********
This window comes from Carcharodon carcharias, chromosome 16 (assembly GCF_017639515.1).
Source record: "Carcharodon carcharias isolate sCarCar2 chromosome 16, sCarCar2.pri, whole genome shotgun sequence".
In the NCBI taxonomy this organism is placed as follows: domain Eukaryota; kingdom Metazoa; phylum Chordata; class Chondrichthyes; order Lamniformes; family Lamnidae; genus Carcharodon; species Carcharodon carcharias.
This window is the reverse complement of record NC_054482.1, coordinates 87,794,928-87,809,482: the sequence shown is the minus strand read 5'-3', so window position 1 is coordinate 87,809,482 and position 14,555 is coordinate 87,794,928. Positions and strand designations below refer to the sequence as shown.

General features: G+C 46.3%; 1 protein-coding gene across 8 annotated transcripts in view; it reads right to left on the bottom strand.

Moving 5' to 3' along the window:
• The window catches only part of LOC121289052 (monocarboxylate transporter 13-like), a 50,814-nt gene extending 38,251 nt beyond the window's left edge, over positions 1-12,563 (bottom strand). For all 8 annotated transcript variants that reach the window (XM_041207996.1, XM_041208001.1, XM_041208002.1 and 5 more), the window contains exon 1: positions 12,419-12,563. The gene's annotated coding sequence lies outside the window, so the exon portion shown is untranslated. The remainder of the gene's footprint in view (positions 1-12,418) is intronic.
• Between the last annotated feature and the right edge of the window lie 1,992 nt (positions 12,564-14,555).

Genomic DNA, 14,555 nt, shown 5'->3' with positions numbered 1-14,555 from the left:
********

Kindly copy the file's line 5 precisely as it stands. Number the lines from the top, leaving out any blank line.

General features: G+C 46.3%; 1 protein-coding gene across 8 annotated transcripts in view; it reads right to left on the bottom strand.